I'm a corporate video producer, and a couple of weeks ago, I wrote an article about how to promote your corporate video. The comments said 'great', but a bit cart before the horse.
The requests I received were along the lines of, "How do you get started?" and "How do I choose a professional?"
I have written two articles about some of the pros and cons of internal versus external and a second one about things to consider when choosing a professional.
Firstly, let me start by stating now is a great time to create a corporate video.
Not only will it raise your visibility with prospects from Google searches to differentiating you from your competition, but it has never been cheaper technically to produce.
We all have access to fantastic cameras. You can get just awesome results. Good cameras have never been cheaper - even smartphones will do. You can even complete a whole Hollywood film on a DSLR camera (yes, it has been done).
So having decided to make a video, say to promote your business, do you do it internally or hire a professional? Let us look at some pros and cons of internal versus external.
1) Time is valuable
Self-sufficiency is admirable but what are you in business for? Do you complete your own tax returns or do you go to a professional accountant? Completing a video by yourself can be great fun but how much time do you have?
I have seen some great videos completed internally so if you are confident and have the time - go for it! Many of my clients start by completing their own video programs and then better appreciate the skills and experience a professional brings.
2) Legal, safety and privacy issues
There are legal and privacy issues filming people and with filming in particular locations. Even filming your own employees requires consent. A professional will understand these issues and avoid the worries of legal and privacy issues.
Client testimonials are simple and straightforward but fraught with sensitivities. In my experience, they have a great impact. I would recommend using a professional who understands the issues. Don't forget safety!
I have seen two videos recently where the excitement of showing the product's basic safety procedures and standards have been missed - what will your prospective client think?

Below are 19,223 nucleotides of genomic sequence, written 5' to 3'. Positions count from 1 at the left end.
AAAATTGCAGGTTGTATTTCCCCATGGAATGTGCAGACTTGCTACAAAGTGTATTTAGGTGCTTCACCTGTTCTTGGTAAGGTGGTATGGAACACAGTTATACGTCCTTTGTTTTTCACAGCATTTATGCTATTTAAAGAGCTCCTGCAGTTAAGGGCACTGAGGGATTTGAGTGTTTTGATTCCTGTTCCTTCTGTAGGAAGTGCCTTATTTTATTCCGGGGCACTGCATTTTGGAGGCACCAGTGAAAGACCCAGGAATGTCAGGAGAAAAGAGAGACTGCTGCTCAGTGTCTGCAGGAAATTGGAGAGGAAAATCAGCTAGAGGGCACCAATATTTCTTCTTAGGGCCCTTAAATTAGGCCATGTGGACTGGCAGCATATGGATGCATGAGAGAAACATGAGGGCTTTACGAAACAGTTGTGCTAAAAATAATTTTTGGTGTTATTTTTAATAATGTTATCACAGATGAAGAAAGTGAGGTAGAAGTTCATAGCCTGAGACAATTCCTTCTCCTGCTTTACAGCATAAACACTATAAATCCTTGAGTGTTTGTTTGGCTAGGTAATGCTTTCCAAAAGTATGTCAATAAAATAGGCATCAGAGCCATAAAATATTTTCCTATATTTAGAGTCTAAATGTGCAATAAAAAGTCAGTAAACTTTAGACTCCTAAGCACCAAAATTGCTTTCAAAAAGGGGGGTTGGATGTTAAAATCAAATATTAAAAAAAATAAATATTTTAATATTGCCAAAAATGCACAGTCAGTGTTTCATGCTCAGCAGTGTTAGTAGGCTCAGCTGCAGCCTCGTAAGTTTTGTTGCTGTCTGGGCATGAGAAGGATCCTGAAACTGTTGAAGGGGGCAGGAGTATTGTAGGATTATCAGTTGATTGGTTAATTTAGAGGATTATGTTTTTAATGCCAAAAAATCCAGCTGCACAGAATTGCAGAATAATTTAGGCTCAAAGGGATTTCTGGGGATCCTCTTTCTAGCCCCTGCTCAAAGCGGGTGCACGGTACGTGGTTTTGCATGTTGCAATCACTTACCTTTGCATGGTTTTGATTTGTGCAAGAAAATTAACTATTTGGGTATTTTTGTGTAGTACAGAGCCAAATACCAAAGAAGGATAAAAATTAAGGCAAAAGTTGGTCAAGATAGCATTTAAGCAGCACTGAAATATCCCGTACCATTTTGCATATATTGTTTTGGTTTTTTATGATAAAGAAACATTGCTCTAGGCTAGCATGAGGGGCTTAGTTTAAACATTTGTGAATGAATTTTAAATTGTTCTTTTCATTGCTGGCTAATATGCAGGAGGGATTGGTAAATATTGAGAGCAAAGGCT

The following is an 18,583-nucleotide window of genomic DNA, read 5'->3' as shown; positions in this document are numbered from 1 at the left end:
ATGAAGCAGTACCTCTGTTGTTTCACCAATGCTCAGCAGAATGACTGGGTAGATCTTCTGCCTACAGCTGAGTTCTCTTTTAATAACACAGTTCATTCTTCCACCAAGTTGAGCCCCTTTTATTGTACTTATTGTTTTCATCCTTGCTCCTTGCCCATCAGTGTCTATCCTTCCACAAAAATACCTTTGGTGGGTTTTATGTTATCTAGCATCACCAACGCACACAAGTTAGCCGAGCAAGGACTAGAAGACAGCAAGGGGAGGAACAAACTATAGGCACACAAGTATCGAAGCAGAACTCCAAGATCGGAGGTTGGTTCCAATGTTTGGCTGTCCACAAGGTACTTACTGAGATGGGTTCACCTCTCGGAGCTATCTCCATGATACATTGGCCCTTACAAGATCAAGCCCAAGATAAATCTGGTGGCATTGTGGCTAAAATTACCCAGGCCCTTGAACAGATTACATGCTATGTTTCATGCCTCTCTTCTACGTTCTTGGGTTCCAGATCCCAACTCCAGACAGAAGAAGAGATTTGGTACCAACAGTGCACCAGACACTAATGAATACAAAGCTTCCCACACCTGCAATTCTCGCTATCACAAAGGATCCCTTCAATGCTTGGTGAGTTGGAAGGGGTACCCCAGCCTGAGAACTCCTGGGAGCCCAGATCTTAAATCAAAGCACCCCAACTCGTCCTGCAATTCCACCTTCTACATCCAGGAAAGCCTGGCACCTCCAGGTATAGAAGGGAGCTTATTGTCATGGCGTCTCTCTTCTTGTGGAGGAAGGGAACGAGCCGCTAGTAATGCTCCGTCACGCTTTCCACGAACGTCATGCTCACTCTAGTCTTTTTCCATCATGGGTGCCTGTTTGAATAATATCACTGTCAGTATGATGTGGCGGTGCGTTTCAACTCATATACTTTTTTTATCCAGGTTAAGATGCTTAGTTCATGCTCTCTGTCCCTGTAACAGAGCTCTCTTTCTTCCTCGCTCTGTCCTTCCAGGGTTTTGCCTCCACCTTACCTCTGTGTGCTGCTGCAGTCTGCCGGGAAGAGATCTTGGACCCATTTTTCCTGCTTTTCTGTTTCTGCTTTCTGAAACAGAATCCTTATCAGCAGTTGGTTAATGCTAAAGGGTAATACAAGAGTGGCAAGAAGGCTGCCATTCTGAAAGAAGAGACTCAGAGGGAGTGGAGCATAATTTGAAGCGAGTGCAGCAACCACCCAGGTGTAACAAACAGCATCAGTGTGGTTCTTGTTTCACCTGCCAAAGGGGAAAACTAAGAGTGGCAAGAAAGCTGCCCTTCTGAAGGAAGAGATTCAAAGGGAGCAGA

If you are completing video blogs - pick up some tips from the many websites on video production, a good camera, editing software, and away you go. I have seen really good blogs done with $200 cameras against a whiteboard - content is king here. Simple and effective.
The problems arise once you start completing more complex interactions - people, products and service promotions. You may need that third party expert to tell what is going to work or not.
4) A poor quality video will reflect badly on you
The expectation today from customers is that any video promotion today will be of the same basic standards as the images they see when they switch on their TV after they go home at night. Poor sound, lighting, a dull voiceover, poor creative input and direction can be avoided with experience and training.
It is your business - a good quality video will enable you to compete on a more level playing field with even the biggest of enterprises. Better not to produce a poor quality production as a prospective client will get a perception of you from that production.
Our clients tell us time after time that the editing process is critical to a successful outcome. Timing, continuity, music, animations and a flow that engages the viewer should be the attributes of a professional production. Editing can be very time consuming, as a general minimum of twice the filming time.
A professional will have the smarts to add that sparkle and zing to your message. No one has time to sit through a boring promotion.
It really is a skill to get the tone, timing and words right. A poor voiceover or incorrect wording can undermine the quality of the program.
8) Different needs require different standards. A short company overview on your web site will require different formatting to a DVD version. A good corporate video producer will understand how to format and configure your video to suit the media.
9) Cost and value
From time to time we are asked to rescue work that has been completed internally or that has been driven on a cost basis with a part-time video maker. The time and costs spent on this work before the client sees us are typically in excess of what we would have charged.
Sometimes it is better to go and engage a professional at the start - explain your budget and need. A quality video production from a professional will start at around the same cost, in my experience, as a quality website.
10) You are the client
A good video producer should be able to take your concept or need and turn it into a successful outcome. Invest some time with a professional and they will turn out a video that will fully match your expectations. Relieved of the detail and the technical worries you should be able to concentrate on the outcome.
This isn’t an exhaustive list but hopefully gives you some pointers as to the pros and cons of internal versus external. I stated above there is no reason why you shouldn't get started on any budget.
If you have the time, start with a video blog - if you have something interesting to say you will find the viewers. More on choosing how to choose a good video professional in the next article.
It would be great to hear your personal experiences and stories of corporate videos below.
Do you need help with
There are 227 digital specialists on standby